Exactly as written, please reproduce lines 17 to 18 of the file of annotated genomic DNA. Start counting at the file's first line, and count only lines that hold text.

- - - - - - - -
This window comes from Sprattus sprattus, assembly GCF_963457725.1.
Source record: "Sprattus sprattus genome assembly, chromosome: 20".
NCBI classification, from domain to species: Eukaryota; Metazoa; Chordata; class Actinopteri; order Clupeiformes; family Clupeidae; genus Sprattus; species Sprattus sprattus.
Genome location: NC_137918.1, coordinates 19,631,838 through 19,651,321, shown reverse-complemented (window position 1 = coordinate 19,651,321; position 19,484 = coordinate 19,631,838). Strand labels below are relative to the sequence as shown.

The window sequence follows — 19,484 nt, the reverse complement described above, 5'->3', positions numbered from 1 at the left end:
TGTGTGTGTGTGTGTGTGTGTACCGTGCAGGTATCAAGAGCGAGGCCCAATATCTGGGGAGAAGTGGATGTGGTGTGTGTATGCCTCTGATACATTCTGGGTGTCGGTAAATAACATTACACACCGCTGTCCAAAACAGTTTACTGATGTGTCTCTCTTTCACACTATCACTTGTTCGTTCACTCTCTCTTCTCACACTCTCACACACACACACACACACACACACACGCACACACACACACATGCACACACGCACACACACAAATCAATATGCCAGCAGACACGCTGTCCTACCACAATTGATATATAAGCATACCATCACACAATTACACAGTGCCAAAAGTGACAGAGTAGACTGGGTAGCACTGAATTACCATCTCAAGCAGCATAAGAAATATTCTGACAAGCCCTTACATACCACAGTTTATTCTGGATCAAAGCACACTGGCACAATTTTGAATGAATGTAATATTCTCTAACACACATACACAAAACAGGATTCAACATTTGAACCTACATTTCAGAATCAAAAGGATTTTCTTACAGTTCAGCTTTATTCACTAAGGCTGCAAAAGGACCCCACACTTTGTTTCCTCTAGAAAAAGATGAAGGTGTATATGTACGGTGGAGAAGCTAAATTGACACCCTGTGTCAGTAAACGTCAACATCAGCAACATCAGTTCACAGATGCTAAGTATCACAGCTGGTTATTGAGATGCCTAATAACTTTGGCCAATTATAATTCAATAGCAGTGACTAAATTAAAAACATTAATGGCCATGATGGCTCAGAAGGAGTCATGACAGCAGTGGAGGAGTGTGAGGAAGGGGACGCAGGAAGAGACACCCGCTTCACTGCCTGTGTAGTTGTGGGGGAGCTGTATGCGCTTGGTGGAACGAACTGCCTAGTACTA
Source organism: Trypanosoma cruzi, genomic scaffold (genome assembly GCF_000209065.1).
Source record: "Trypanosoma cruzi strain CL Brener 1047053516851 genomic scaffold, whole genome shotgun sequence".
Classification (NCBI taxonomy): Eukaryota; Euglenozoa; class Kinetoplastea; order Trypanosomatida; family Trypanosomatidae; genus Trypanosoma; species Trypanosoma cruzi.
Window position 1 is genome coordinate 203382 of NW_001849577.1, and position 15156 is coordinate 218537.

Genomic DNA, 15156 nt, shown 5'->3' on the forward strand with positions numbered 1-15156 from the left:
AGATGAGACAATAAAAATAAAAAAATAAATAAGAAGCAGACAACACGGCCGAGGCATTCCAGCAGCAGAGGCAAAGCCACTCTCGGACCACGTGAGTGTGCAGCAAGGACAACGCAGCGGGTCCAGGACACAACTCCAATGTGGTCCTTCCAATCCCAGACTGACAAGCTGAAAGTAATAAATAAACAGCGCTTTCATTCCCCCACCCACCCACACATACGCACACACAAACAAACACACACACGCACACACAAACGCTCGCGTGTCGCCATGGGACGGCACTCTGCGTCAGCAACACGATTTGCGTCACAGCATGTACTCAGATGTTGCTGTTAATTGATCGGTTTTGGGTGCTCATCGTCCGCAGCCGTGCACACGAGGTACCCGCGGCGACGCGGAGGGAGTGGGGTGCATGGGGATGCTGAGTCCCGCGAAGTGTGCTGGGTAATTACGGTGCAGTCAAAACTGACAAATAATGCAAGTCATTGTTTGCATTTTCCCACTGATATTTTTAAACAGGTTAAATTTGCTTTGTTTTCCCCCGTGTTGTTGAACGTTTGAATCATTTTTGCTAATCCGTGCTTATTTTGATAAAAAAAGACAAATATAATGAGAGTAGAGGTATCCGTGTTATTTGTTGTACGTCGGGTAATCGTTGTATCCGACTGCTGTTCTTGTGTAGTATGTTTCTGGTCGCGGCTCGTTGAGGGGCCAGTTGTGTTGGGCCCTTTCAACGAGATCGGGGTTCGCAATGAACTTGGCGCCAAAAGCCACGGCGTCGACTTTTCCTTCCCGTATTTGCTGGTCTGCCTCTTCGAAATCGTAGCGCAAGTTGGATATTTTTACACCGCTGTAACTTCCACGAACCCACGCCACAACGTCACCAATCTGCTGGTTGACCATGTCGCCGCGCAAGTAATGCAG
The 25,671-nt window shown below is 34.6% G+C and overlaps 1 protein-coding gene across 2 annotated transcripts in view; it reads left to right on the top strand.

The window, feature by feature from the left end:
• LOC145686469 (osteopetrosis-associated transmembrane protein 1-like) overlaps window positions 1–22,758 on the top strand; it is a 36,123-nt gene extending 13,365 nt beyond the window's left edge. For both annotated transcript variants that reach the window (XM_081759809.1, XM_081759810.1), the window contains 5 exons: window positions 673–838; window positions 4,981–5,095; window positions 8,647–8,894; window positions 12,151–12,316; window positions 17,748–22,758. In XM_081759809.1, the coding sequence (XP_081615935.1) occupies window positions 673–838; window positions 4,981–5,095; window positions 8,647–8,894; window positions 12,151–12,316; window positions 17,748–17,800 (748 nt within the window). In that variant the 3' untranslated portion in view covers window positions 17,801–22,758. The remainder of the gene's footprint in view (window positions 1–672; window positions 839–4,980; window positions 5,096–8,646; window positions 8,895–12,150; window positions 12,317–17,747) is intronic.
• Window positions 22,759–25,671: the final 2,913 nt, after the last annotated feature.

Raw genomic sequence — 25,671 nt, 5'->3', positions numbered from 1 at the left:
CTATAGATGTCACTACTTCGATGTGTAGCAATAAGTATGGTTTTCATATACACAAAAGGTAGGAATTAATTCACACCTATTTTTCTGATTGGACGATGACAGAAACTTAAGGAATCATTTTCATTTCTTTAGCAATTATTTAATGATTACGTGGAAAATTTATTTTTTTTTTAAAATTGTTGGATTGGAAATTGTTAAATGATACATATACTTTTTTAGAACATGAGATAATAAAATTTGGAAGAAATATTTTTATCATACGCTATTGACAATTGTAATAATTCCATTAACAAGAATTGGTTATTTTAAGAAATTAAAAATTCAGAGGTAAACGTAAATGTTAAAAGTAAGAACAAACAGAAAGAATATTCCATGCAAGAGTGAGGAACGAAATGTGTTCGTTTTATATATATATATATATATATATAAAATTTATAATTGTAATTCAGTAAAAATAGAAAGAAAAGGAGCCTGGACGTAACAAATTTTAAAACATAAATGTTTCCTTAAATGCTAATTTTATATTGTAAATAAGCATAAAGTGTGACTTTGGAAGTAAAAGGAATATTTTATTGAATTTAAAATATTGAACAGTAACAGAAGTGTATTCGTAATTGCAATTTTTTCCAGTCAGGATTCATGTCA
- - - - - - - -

Raw genomic sequence — 25,671 nt, 5'->3', positions numbered from 1 at the left:
CTATAGATGTCACTACTTCGATGTGTAGCAATAAGTATGGTTTTCATATACACAAAAGGTAGGAATTAATTCACACCTATTTTTCTGATTGGACGATGACAGAAACTTAAGGAATCATTTTCATTTCTTTAGCAATTATTTAATGATTACGTGGAAAATTTATTTTTTTTTTAAAATTGTTGGATTGGAAATTGTTAAATGATACATATACTTTTTTAGAACATGAGATAATAAAATTTGGAAGAAATATTTTTATCATACGCTATTGACAATTGTAATAATTCCATTAACAAGAATTGGTTATTTTAAGAAATTAAAAATTCAGAGGTAAACGTAAATGTTAAAAGTAAGAACAAACAGAAAGAATATTCCATGCAAGAGTGAGGAACGAAATGTGTTCGTTTTATATATATATATATATATATATAAAATTTATAATTGTAATTCAGTAAAAATAGAAAGAAAAGGAGCCTGGACGTAACAAATTTTAAAACATAAATGTTTCCTTAAATGCTAATTTTATATTGTAAATAAGCATAAAGTGTGACTTTGGAAGTAAAAGGAATATTTTATTGAATTTAAAATATTGAACAGTAACAGAAGTGTATTCGTAATTGCAATTTTTTCCAGTCAGGATTCATGTCA